By Paulo Trevisani
NEW YORK--Local currencies are still the best way to invest in emerging markets, despite the threat of rising interest rates in the developed world, said an executive from U.S. mutual-fund giant Pimco.
Emerging-markets have attracted billions of dollars in investment in the past few years, thanks in great part to the low-interest rate policy in developed countries, which left few options for investors seeking high yields.
But a growing feeling that the Federal Reserve and other central banks could be about to start reversing low-rate policies has sent jitters through the emerging-markets community, as it could redirect investment to larger, safer economies.
Many observers, however, believe there still are opportunities available in growing economies, and at least in some of them it may be the right time to get even deeper.
"Local bonds are one of the most attractive asset class" in these markets, said Ignacio Sosa, executive vice president at Allianz SE's fund-management firm Pacific Investment Management Co., or Pimco, in an interview on the sidelines of a Latin America growth-companies and high-yield forum Thursday in New York.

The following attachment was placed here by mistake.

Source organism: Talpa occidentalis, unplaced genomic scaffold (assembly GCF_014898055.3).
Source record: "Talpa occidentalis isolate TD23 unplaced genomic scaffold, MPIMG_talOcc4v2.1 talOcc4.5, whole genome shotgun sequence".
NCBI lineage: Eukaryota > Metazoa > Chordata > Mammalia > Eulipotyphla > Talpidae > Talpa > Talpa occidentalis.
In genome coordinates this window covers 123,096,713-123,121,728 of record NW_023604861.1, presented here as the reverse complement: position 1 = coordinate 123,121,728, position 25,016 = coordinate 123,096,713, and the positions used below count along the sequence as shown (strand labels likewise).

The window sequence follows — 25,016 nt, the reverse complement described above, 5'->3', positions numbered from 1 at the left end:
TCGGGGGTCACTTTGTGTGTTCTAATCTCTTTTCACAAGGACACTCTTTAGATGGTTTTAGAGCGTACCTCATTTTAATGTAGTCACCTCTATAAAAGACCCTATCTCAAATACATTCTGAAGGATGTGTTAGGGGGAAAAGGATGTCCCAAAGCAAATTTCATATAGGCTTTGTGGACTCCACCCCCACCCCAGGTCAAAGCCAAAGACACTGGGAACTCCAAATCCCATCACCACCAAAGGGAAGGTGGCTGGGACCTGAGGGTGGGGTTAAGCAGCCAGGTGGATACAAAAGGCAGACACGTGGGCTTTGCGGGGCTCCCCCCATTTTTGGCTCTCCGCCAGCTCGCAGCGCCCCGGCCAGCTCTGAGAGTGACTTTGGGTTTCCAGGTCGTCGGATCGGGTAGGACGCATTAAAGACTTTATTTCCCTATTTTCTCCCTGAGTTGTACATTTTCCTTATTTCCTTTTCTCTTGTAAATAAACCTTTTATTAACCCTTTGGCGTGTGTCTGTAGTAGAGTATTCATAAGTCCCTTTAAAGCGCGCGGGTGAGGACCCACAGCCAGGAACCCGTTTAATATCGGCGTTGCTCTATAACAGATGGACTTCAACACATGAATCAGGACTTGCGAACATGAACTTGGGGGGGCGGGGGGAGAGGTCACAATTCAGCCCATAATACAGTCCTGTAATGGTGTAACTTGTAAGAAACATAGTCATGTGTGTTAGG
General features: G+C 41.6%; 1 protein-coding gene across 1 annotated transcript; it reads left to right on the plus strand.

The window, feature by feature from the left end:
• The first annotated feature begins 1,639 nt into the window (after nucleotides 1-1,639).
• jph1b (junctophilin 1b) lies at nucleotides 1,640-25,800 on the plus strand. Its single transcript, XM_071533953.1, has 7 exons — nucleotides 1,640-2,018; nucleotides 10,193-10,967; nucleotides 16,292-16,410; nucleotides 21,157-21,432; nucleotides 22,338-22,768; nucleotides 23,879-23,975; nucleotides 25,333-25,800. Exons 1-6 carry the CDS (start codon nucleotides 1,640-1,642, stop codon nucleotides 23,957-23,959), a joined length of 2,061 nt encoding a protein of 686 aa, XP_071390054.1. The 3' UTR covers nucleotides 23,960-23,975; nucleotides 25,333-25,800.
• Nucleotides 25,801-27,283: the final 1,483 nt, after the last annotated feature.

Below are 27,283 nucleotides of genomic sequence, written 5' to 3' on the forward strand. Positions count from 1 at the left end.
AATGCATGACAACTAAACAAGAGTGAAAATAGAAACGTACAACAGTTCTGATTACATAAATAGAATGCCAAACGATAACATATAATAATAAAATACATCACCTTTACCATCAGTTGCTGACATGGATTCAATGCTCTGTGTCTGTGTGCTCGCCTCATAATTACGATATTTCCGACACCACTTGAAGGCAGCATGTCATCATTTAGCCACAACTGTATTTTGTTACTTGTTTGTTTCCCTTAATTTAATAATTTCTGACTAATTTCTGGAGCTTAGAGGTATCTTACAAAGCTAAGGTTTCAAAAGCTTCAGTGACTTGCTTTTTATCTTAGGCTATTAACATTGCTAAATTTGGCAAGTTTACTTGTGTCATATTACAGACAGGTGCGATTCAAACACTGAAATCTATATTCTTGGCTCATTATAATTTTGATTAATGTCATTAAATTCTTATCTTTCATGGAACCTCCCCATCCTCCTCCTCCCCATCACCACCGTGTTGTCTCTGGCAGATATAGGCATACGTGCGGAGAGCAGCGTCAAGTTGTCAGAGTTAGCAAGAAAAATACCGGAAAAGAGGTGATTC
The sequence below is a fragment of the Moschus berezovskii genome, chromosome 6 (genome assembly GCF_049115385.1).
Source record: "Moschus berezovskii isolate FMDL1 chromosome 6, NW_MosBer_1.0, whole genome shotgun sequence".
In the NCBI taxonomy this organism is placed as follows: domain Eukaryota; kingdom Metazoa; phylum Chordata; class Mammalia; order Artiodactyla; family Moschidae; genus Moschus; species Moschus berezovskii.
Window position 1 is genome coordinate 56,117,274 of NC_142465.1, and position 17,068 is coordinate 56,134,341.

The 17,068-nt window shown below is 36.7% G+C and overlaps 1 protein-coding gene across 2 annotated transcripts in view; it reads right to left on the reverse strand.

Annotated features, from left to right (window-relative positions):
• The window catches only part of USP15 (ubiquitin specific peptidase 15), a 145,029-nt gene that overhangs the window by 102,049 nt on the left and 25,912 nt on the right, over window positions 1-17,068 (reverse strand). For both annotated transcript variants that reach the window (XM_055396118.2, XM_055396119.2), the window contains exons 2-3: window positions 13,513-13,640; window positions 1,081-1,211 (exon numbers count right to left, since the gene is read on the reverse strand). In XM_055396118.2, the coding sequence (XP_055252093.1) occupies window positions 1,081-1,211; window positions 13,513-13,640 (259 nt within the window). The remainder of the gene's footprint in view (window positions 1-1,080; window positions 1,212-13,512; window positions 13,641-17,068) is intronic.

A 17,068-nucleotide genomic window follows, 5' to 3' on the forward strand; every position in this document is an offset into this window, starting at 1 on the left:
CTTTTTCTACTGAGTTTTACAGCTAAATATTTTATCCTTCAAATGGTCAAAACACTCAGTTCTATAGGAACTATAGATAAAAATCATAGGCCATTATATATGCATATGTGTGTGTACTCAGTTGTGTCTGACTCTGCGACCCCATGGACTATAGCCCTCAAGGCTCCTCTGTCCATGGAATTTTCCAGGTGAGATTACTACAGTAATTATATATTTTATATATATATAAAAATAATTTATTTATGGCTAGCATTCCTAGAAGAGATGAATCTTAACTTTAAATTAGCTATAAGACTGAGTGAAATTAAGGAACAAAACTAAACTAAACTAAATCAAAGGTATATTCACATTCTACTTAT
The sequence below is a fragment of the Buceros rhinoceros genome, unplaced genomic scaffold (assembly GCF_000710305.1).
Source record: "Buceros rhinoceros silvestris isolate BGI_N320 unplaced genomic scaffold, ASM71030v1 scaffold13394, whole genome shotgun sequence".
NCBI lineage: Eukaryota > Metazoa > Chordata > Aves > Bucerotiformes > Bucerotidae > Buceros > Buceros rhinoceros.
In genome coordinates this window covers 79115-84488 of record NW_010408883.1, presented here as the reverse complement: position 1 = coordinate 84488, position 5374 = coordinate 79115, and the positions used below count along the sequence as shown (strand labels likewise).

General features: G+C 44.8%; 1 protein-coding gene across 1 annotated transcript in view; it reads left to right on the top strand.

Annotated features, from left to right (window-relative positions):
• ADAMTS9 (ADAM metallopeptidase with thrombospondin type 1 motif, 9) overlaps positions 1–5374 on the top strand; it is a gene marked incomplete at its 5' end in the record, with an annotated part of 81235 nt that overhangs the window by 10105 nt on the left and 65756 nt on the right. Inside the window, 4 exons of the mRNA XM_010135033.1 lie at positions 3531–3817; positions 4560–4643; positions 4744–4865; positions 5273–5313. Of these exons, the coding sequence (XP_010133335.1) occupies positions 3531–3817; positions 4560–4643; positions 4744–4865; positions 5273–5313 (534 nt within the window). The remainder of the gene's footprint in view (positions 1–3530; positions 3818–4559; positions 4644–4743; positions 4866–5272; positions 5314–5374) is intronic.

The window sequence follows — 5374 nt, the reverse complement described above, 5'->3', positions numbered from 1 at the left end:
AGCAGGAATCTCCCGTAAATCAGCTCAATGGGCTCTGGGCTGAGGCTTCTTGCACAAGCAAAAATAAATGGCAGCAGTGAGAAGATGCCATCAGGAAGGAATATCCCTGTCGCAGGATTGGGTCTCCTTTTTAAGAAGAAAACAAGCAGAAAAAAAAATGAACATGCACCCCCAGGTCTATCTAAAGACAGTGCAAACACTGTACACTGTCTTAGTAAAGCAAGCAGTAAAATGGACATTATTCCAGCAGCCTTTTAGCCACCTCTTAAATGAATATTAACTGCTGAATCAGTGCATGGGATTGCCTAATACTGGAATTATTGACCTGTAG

Mr. Sosa said that, among other factors, central banks in emerging countries are more likely to start using currency-appreciation as a tool to fight inflation, and that could benefit foreigners with investments in the local currency.
"Latin American currencies in general are attractive because of strong fundamentals and attractive carry," he said.
In fact, this year has seen a shift from last year's trend of investors favoring dollar-denominated debt from emerging markets, according to J.P. Morgan. As of last Tuesday, this year's total returns on local-currency emerging-market bonds was 1.2%, while debt in dollars had a negative return of -1.5%.
Even when buying dollar-denominated assets, though, investors have flocked to emerging markets to the point that some securities are now seen as overvalued by many analysts. Mr. Sosa said he believes that corporate debt could still be a better place to be, in particular bonds issued by large national champions, usually under government control.
"An investor can buy a very large state-owned bank for almost the same yield as Zambia" sovereign debt, he said, making the point that such a bank's bonds could also represent a lesser risk than the African country's issuance.
-Erin McCarthy contributed to this article
Write to Paulo Trevisani at firstname.lastname@example.org
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